|Hamas insiders parade their hostage, Gilad Shalit, prior to the|
"swap", October 2011 [Image Source]
But since it has gotten little media coverage since being released earlier this evening, we feel it ought to get some now, and some commentary a bit later. It comes from a news agency that is controlled by the Mahmoud Abbas/Palestinian Authority regime. (A Turkish news agency offers a slightly different take on the same facts today here.)
Israel Reinstates Imprisonment Sentences to 5 Ex-Detainees
WAFA | 10th May 2015 Time 19:06 Jerusalem
RAMALLAH, May 10, 2015 (WAFA) – The Israeli military court of Ofer on Sunday sentenced five Palestinian ex-detainees – who were released in the Gilad Shalit prisoners swap in 2011 and were rearrested in 2014 – to serve the remainder of their original sentences, according to the Palestinian Prisoner’s Club (PPC).There is remarkably little cut-and-dried information about the legal status of the terrorist prisoners freed in the catastrophic 2011 Shalit deal, and a colossal amount of mis-information. We make it our business to ask audiences some concrete questions about it almost every time we speak publicly. The answers are always, but always, disturbing because of how wrong they are.
The five prisoners were identified as Mahdi Assi from Nablus, Khaled Makhamreh from Hebron, Samer al-Issawi from Jerusalem, Nayef Shawamreh from Hebron and Wa’el Abu Jalboush from Jenin. Another ex-detainee; Na’el al-Bargouti, was sentenced to 30 months in jail. He was also released in 2011 prisoners swap and was re-captured by Israel last June.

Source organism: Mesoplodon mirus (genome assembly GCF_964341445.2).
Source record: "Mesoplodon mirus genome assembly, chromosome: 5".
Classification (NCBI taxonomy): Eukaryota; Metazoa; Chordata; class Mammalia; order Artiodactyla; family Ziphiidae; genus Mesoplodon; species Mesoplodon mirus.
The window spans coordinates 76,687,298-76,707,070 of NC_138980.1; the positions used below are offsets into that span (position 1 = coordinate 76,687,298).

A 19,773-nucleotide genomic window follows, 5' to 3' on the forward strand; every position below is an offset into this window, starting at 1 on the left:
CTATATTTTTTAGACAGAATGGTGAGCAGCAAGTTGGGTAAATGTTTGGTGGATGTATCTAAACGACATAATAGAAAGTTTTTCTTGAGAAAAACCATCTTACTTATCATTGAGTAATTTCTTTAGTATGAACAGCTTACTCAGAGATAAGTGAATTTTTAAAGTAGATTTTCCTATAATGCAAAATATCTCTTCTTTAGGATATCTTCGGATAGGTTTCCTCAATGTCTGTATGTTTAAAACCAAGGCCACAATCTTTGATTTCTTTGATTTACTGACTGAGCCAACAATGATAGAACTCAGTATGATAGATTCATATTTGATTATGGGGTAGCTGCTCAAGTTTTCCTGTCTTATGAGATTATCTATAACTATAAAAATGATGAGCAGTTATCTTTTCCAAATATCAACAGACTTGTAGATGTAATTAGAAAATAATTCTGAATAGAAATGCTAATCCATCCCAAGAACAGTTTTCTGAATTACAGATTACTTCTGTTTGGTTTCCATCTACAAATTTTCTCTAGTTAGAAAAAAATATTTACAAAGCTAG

In June 2014, Israel recaptured at least 50 ex-detainees who were released in the 2011 prisoners exchange deal with Hamas. These prisoners, along with hundreds others, remain held either under administrative detention - without indictment or trial - or are still awaiting military court ruling.
The arrests were made based on a 2009 military article that enables Israeli prosecutors to push for reinstating prisoners' original sentences if they commit an offence. In these cases, neither the prisoner nor the lawyer is informed of the evidence that can be used to incarcerate them again.
In 2013, a team of Palestinian lawyers petitioned Israel's high court regarding Article 186 of military order 1651, the regulation that particularly affected those released in the Shalit deal.
Addameer, a local prisoner human rights group, called it an “unjustified” act that “undermines the protection of prisoners and ex-prisoners”.
A total of 63 re-arrested prisoners went on a hunger strike in September 2014 to demand their release; however they remain behind bars until the moment as Israel refuses to discuss their situation, Israeli Haaretz daily reported.
For instance, what percentage of the Shalit deal prisoners did not receive a formal, written pardon in October 2011? Answers are welcome - comment below, or email us at firstname.lastname@example.org
We will be updating this post.